This is particularly true within the human body, where iron is concealed in cells and large iron-binding proteins as a first line of defense against infection. So to garner enough iron to survive, bacteria secrete small molecules called siderophores to seek out iron in the environment and bring it back into the cell through siderophore-specific receptors.
Since bacteria make more of these receptors under iron-poor conditions, Inglis and his colleagues ran two sets of experiments: one in iron-rich media, and the other in iron-poor media.
When iron was freely available, the bacteria didn’t need to make the siderophore receptors and resistance to the pyocin evolved easily and often. “We had replicate evolving populations and the majority of them evolved resistance,” Inglis said.
When iron was limiting, the bacteria had to express the receptors to survive. Resistance to pyocin didn’t evolve very often and, when it did, the resistant bacteria grew very slowly. So resistance was costly in the iron-poor environment.
To test resistant bacteria farther, the scientists took bacteria that had evolved resistance under iron-rich conditions and transferred them to iron-poor ones. Even though resistance evolved easily in iron-rich conditions, which suggested that the resistant bacteria weren’t at a competitive disadvantage, when the resistant bacteria were under iron limitation, they grew poorly.
Why might this be important? In the iron-poor environment of the human body, where the iron concentration is about one atom per 1.6 liters of blood, initially susceptible P. aeruginosa might find it difficult to develop resistance to pyocin and resistant P. aeruginosa might grow so slowly the immune system would be able to clear them, Inglis said.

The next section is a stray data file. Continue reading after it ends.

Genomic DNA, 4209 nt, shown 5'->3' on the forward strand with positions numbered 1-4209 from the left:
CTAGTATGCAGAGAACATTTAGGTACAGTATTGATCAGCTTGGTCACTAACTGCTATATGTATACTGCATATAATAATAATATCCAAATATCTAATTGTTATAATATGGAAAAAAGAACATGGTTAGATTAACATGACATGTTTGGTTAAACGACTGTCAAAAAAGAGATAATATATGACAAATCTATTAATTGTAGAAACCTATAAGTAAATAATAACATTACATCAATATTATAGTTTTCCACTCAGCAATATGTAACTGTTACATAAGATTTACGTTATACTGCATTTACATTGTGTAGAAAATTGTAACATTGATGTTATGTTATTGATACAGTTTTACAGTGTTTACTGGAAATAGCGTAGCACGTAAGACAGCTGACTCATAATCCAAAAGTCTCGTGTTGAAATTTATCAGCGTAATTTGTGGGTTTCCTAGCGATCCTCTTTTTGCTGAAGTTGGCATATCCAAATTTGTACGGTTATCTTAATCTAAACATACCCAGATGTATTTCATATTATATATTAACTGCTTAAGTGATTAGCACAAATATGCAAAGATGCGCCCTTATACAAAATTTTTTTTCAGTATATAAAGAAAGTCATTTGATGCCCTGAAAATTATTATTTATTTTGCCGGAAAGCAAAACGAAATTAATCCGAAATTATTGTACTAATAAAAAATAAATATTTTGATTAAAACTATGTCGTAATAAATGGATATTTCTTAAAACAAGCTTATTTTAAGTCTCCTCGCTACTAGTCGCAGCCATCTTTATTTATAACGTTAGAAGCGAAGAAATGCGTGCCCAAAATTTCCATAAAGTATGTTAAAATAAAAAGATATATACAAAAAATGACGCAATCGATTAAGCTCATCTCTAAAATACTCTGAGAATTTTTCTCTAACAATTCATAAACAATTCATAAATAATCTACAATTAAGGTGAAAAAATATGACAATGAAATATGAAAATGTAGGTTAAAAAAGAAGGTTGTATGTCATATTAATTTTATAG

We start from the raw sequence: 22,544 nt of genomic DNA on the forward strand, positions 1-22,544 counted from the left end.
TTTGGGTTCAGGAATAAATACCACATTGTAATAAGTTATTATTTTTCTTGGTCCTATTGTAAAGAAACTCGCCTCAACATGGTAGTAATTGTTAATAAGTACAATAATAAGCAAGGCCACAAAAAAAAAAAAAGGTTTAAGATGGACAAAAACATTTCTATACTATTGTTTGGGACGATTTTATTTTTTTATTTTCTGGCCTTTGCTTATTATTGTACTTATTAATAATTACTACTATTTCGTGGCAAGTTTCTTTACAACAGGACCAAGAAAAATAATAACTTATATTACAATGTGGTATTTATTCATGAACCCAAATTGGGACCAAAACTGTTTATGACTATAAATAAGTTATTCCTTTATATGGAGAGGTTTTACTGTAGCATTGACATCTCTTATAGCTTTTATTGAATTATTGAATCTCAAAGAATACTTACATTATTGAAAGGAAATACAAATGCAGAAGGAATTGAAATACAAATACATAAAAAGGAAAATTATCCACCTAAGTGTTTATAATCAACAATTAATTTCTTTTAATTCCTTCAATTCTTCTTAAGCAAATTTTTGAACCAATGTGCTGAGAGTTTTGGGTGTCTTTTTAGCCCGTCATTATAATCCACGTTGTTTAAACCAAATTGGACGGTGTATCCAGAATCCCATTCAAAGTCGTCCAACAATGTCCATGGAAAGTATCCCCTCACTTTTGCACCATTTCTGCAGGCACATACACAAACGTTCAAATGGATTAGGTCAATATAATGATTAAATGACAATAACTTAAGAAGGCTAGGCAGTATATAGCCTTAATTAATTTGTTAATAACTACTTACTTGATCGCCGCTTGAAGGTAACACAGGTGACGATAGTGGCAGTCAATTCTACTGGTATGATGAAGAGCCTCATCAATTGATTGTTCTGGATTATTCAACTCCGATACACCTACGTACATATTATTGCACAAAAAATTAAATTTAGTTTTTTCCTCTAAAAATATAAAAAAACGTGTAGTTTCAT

Taking bacteria seriously
The pyocin-resistance experiment is part of a larger reconsideration of bacteria not just as threat to our health but also as organisms in their own right, with their own ecology and evolutionary histories.
In retrospect, it is somewhat bizarre that nobody in the golden era of antibiotics questioned why soil bacteria make medicines for human illnesses.
The usual explanation was that soil bacteria are fiercely competitive, continually fighting for living space in the soil under our feet and that antibiotics are a happy side-effect of this ongoing microbial battle.
Chastened by the rise of resistance, scientists aren’t sure this basic assumption is entirely true, in part because the concentrations of antibiotic compounds in natural environments are so low as to be undetectable.
Some have proposed that antibiotics are inter-cellular signaling molecules and that both producing and receiving organisms may have developed enzymes that inactivated the antibiotics (resistance) in order to turn off the signal.
Others, including Washington University’s Gautam Dantas, assistant professor of pathology and immunology in the School of Medicine, have suggested that antibiotics might serve soil bacteria as sources of carbon and nitrogen; in this case inactivation (resistance) is really just digestion.
Inglis himself has made an intriguing suggestion. Perhaps bacteriocins, if not antibiotics, exist not to help bacteria but rather to ensure their own survival. In an experiment published in 2013, Inglis and colleagues showed that bacteriocins can act primarily as selfish genetic elements promoting their own transmission in the population.
Antibiotic resistance looks very different from a bacterial point of view than from our own.